Another quote from Reading for Entertainment in Contemporary Russia (see this post), this time from Mariia Cherniak’s chapter “Russian Romantic Fiction”; in the course of explaining that unlike other genres, “romantic fiction was an entirely new arrival in post-Soviet Russia,” she points out that prerevolutionary prejudices about women’s writing “were shared by the masters of Soviet culture, who also had a whole set of reasons of their own to object to romance and melodrama”:
It was not quite the case that love had no place in publicly disseminated Soviet culture. In the socialist realist novel, girls met boys as well as tractors. Soviet cinema, especially in the 1970s and early 1980s, served up a few emotionally fulfilling love stories. But the kind of romantic women’s culture that almost invariably accompanied modernity in Western Europe was absent — at least in the public domain. This is not to say that Soviet women did not feel the romantic urge. When Western-style romances finally hit the bookstalls in the early 1990s, they met a huge pent-up demand. In the absence of published romantic fiction, Soviet teenage girls from the late 1950s onwards had made do with home-made love stories. These were a little-known form of Soviet samizdat that circulated very widely in the subculture of young females. The handwritten stories of the 1960s and 1970s ranged from the romantic to the erotic, their endings might be tragic or happy, but they tended to fit a first-love narrative formula. They changed hands frequently and were taken down by their latest readers; at each new copying new details (ranging from the weather to names of characters) might be added. These stories met cathartic and educational needs that were not catered for adequately in Soviet culture. Girls had no other authoritative way to learn how to fall in love and how to behave with the opposite sex.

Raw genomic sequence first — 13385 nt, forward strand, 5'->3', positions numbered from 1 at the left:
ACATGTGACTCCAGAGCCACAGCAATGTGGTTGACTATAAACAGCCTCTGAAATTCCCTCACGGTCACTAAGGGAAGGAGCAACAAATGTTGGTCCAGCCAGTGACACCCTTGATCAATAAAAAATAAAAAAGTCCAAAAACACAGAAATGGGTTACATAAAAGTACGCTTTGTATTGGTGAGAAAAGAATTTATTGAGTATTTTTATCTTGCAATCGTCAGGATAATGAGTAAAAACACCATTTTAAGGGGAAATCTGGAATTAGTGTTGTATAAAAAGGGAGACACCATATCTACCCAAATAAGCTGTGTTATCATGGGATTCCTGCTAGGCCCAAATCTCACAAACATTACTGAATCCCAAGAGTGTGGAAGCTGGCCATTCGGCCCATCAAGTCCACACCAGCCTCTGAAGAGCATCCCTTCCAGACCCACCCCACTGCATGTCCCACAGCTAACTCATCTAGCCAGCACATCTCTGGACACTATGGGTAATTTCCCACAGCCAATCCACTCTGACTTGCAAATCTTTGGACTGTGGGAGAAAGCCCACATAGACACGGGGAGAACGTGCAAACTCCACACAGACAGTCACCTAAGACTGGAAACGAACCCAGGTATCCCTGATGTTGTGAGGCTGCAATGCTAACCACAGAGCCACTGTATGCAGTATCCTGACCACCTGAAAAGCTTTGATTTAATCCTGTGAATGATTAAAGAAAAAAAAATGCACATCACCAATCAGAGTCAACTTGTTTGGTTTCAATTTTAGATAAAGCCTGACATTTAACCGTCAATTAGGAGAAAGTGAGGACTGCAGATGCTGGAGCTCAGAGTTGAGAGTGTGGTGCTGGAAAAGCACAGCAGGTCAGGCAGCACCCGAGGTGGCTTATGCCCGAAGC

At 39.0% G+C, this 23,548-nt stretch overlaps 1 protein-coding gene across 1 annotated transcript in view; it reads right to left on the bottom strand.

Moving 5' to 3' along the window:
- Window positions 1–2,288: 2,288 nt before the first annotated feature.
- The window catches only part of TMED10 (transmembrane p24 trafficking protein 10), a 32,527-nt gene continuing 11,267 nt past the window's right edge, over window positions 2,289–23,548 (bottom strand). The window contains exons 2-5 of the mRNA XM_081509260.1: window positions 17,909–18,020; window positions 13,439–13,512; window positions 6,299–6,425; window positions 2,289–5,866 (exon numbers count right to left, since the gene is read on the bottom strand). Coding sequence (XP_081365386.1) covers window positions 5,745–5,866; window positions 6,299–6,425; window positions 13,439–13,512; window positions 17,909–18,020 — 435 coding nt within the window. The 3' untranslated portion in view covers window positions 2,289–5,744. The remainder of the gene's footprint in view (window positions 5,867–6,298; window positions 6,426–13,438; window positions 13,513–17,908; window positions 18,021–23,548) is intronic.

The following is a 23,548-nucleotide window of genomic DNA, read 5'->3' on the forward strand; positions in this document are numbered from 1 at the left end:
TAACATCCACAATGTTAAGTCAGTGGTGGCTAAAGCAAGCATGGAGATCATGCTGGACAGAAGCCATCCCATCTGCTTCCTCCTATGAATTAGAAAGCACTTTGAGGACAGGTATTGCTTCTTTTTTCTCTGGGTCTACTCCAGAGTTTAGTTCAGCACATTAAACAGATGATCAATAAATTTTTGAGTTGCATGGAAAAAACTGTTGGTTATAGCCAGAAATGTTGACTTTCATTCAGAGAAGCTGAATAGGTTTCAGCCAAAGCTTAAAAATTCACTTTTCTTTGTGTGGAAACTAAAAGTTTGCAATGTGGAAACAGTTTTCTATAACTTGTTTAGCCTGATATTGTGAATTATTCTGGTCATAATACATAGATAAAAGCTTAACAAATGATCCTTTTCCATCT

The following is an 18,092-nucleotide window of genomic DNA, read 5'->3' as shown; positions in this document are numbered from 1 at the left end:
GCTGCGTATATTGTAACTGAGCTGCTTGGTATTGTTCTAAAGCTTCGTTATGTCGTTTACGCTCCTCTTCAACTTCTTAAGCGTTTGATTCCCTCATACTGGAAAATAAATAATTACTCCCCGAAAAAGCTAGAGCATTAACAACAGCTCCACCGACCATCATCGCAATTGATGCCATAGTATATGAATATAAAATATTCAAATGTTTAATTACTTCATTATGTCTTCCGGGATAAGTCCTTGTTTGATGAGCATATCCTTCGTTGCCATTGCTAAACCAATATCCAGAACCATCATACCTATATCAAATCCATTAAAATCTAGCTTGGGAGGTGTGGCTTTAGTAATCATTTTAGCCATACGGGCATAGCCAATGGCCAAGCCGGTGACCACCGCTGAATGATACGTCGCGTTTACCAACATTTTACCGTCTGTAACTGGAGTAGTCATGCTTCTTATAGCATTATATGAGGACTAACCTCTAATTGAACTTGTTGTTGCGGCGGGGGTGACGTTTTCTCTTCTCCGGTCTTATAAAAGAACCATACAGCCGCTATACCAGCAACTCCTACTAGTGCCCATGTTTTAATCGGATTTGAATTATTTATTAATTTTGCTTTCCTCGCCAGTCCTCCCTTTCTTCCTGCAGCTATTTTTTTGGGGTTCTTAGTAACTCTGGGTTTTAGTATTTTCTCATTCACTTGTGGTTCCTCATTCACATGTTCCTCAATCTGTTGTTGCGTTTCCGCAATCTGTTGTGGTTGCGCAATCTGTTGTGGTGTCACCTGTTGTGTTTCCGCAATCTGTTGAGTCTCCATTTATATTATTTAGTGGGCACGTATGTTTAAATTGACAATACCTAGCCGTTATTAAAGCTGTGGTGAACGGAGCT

[The paragraph is footnoted to Sergei Borisov’s “Прозаические жанры девичьих альбомов” (Новое литературное обозрение, 1996, № 22. pp. 362-366).]
I continue to be amazed and impressed by the lengths to which people will go for their favored entertainment if driven to it; compare the factory workers who learned Polish so they could read detective novels mentioned in the post linked above.